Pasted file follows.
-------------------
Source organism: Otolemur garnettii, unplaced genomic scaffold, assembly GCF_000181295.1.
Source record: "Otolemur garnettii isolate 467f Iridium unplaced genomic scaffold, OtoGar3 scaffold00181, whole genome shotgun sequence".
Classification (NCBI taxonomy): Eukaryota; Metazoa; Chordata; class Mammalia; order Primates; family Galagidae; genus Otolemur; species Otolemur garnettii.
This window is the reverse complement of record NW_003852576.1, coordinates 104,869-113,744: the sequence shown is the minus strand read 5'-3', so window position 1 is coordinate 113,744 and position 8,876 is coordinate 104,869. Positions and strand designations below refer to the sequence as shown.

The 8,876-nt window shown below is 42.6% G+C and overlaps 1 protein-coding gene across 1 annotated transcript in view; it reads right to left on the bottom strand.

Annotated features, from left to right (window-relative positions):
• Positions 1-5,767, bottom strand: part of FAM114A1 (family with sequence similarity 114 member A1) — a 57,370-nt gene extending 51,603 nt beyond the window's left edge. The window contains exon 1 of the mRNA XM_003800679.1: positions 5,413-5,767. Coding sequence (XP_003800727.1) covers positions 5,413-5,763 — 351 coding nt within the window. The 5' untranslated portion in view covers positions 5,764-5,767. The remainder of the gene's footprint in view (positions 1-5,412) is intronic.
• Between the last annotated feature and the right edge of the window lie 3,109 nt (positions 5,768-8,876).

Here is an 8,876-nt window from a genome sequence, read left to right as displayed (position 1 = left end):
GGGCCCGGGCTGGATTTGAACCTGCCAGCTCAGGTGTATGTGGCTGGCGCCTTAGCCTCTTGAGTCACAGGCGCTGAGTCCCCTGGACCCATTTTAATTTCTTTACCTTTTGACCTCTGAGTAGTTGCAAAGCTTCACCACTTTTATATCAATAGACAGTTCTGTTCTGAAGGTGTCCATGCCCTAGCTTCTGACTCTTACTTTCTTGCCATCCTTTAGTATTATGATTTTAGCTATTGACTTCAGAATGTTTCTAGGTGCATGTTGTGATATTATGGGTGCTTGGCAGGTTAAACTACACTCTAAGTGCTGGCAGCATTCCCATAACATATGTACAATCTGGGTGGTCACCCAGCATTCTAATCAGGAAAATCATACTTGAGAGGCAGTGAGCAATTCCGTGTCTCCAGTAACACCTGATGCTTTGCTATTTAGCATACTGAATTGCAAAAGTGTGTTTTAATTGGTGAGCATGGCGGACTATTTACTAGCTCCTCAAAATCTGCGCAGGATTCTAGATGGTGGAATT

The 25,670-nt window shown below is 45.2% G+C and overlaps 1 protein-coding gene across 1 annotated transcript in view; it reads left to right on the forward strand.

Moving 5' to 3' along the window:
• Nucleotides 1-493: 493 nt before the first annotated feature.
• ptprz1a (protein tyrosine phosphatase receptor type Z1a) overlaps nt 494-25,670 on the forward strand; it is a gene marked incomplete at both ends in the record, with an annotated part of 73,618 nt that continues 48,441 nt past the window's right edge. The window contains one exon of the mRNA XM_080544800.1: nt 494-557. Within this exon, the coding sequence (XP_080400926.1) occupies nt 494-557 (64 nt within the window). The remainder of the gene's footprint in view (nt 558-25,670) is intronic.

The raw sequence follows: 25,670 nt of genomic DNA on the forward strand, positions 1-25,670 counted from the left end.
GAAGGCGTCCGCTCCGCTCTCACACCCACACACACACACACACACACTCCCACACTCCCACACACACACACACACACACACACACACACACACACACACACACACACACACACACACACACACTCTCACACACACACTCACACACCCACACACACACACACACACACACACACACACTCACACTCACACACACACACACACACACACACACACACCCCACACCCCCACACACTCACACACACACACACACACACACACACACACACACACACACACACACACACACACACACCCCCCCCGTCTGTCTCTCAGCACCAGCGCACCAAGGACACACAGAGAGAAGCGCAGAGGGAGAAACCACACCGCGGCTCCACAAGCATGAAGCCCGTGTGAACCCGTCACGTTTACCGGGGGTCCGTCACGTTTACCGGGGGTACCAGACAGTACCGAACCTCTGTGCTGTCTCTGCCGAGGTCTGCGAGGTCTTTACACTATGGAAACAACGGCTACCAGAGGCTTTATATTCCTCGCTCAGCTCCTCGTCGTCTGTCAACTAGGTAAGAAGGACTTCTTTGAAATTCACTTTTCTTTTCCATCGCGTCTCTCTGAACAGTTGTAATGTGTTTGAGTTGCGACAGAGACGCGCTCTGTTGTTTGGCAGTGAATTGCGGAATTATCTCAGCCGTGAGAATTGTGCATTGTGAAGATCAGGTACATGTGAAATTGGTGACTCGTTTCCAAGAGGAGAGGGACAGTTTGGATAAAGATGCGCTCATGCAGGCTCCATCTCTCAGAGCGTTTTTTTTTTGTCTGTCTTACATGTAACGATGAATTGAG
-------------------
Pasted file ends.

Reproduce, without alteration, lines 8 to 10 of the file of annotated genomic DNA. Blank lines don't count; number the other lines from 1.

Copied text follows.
• Between the last annotated feature and the right edge of the window lie 3,109 nt (positions 5,768-8,876).

Here is an 8,876-nt window from a genome sequence, read left to right as displayed (position 1 = left end):
GGGCCCGGGCTGGATTTGAACCTGCCAGCTCAGGTGTATGTGGCTGGCGCCTTAGCCTCTTGAGTCACAGGCGCTGAGTCCCCTGGACCCATTTTAATTTCTTTACCTTTTGACCTCTGAGTAGTTGCAAAGCTTCACCACTTTTATATCAATAGACAGTTCTGTTCTGAAGGTGTCCATGCCCTAGCTTCTGACTCTTACTTTCTTGCCATCCTTTAGTATTATGATTTTAGCTATTGACTTCAGAATGTTTCTAGGTGCATGTTGTGATATTATGGGTGCTTGGCAGGTTAAACTACACTCTAAGTGCTGGCAGCATTCCCATAACATATGTACAATCTGGGTGGTCACCCAGCATTCTAATCAGGAAAATCATACTTGAGAGGCAGTGAGCAATTCCGTGTCTCCAGTAACACCTGATGCTTTGCTATTTAGCATACTGAATTGCAAAAGTGTGTTTTAATTGGTGAGCATGGCGGACTATTTACTAGCTCCTCAAAATCTGCGCAGGATTCTAGATGGTGGAATT